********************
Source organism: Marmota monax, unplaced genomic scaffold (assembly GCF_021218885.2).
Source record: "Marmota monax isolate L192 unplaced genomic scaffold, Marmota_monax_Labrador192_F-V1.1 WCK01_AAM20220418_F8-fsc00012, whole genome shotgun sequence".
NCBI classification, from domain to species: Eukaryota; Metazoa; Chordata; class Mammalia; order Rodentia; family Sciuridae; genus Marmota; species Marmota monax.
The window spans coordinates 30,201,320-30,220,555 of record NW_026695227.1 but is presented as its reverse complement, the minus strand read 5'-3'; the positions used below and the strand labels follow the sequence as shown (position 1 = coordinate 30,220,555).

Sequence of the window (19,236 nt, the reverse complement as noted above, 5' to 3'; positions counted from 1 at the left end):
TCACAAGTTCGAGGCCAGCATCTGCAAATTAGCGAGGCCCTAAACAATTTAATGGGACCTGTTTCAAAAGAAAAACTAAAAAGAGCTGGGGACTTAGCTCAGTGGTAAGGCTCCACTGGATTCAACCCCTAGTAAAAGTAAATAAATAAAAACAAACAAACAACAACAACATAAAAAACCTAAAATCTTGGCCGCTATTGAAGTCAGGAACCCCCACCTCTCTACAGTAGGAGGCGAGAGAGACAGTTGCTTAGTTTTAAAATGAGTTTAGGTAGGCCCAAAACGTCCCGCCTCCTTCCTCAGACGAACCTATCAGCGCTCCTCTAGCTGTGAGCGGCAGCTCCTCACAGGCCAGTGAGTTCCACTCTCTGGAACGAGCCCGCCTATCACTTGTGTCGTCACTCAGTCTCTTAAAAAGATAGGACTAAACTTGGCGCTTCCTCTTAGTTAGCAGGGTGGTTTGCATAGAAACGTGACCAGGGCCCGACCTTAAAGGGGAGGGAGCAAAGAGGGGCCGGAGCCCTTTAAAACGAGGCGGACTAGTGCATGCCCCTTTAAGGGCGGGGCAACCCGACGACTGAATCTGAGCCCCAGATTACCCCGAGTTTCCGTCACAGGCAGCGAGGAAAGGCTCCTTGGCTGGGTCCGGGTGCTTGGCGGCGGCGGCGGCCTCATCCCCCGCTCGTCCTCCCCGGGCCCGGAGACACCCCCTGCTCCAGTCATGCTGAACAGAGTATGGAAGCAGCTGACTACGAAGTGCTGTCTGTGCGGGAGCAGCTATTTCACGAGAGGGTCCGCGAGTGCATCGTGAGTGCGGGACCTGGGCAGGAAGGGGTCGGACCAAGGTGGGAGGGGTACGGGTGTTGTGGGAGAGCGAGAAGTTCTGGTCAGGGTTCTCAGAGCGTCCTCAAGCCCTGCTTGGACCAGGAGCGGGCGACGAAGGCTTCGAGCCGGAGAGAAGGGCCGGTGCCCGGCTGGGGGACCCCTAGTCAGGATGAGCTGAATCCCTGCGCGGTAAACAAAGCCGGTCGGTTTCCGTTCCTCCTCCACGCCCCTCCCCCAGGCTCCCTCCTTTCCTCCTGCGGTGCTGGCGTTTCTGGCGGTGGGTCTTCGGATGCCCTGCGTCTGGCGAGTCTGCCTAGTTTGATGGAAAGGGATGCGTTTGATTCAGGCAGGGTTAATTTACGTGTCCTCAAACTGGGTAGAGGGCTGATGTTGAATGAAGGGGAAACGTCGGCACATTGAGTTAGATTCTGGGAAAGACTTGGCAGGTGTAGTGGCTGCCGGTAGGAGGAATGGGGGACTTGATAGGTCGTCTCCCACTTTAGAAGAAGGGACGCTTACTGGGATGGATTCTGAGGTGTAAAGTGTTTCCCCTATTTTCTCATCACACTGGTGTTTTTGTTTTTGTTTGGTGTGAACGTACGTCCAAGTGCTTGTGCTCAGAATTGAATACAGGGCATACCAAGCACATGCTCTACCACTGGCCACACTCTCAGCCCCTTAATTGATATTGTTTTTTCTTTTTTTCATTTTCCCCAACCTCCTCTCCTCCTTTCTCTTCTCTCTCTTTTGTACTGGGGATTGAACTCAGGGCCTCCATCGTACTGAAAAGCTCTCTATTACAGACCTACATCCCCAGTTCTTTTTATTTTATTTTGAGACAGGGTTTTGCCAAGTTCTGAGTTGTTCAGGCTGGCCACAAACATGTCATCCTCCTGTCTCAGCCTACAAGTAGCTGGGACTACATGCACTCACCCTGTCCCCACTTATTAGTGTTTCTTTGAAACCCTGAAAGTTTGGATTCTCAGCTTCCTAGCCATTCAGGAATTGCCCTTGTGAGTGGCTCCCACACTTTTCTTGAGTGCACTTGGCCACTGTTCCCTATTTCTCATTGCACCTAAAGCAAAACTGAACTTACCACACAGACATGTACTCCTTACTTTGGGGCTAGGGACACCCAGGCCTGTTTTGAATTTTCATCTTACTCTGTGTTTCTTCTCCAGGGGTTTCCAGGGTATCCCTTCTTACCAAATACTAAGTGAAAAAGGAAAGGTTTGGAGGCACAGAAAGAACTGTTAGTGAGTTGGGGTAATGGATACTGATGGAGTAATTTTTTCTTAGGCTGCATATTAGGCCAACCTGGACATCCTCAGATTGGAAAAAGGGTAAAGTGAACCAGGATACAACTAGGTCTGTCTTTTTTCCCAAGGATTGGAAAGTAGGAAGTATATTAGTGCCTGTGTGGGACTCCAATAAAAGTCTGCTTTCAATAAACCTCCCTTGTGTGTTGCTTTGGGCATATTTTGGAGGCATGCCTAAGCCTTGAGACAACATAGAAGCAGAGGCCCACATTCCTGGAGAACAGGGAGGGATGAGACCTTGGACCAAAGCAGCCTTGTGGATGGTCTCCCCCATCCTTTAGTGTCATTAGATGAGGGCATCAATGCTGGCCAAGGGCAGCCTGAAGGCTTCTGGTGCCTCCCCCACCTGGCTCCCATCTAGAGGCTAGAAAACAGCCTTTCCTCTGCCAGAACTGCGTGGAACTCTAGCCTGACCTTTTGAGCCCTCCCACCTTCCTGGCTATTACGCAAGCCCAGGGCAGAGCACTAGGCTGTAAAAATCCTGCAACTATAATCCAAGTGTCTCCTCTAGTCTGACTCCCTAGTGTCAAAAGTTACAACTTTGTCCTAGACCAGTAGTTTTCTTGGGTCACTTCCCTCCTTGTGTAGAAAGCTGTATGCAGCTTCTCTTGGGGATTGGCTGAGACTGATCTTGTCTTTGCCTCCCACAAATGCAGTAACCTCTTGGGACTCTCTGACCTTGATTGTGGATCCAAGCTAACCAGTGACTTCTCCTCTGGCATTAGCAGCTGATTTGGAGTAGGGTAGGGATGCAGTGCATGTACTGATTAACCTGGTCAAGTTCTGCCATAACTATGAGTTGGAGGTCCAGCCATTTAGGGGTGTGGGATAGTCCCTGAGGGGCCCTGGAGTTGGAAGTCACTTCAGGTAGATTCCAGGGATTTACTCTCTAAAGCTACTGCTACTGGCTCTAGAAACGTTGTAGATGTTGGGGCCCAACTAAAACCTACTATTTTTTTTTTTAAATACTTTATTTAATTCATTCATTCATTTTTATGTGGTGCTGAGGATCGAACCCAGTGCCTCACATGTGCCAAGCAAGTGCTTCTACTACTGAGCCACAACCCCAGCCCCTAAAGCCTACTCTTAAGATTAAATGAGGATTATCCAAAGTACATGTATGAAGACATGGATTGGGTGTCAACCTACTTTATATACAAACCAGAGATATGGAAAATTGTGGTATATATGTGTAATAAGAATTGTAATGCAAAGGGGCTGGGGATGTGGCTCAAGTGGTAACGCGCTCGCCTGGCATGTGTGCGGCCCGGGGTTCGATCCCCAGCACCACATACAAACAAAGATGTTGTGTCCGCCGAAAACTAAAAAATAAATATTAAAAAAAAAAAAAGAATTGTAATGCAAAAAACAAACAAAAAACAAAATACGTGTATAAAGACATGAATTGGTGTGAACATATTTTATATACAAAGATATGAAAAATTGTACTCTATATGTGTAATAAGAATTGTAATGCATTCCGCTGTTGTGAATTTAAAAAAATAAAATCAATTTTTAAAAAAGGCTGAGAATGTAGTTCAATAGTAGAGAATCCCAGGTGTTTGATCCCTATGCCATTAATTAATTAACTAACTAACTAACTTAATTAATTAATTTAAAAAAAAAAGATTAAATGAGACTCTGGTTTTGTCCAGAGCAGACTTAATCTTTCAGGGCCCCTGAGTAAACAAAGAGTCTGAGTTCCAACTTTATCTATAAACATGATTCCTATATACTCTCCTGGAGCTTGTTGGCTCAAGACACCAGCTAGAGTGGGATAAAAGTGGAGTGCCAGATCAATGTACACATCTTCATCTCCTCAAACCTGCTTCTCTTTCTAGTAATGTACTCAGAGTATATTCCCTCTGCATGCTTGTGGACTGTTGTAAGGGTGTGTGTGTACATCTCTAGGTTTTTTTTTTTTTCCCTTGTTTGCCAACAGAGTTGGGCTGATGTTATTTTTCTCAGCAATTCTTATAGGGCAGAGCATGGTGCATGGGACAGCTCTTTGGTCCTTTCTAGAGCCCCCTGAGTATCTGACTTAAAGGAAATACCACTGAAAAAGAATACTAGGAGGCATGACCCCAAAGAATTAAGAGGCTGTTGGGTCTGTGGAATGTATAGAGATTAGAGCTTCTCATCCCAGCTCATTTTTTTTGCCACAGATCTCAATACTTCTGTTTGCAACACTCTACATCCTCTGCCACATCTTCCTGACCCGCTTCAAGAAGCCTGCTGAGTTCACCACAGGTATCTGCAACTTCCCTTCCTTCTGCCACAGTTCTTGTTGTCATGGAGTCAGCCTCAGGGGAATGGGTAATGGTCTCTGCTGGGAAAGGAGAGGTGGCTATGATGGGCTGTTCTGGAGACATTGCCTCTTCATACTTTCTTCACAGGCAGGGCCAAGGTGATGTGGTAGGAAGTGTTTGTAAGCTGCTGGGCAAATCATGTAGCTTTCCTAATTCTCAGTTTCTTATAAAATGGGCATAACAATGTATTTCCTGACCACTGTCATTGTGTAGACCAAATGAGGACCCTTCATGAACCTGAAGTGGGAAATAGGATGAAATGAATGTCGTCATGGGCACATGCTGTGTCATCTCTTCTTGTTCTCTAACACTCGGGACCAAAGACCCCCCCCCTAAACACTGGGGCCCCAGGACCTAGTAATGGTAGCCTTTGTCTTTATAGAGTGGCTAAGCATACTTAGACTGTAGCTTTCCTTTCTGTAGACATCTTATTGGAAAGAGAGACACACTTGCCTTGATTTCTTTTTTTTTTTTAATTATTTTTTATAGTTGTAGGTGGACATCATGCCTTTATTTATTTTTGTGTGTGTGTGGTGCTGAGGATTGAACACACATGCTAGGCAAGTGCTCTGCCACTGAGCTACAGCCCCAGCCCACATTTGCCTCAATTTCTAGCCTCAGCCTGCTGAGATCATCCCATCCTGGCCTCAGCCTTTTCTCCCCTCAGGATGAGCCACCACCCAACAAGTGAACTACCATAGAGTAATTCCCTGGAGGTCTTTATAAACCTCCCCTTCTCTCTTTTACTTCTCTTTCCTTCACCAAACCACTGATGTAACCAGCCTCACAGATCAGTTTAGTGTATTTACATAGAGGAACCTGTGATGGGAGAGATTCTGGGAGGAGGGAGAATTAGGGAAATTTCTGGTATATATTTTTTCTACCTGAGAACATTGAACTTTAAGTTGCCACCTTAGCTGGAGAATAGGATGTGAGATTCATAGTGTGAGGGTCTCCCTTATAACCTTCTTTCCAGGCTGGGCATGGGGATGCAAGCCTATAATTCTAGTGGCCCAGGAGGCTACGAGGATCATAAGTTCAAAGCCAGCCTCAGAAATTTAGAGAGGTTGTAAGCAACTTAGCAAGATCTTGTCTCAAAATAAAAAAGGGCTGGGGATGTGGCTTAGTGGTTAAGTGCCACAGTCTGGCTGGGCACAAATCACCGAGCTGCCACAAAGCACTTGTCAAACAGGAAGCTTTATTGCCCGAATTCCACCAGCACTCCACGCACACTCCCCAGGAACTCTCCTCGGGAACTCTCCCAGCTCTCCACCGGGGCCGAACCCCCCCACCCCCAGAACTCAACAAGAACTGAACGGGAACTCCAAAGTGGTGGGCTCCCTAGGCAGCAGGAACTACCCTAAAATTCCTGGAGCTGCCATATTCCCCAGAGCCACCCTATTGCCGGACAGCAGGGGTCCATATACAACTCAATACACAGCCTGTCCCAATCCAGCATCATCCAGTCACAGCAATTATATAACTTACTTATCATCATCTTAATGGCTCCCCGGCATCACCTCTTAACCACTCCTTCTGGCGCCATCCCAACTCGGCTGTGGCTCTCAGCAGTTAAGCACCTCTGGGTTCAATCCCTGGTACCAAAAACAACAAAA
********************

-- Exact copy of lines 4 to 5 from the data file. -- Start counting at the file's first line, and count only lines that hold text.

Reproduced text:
The window spans coordinates 30,201,320-30,220,555 of record NW_026695227.1 but is presented as its reverse complement, the minus strand read 5'-3'; the positions used below and the strand labels follow the sequence as shown (position 1 = coordinate 30,220,555).

Sequence of the window (19,236 nt, the reverse complement as noted above, 5' to 3'; positions counted from 1 at the left end):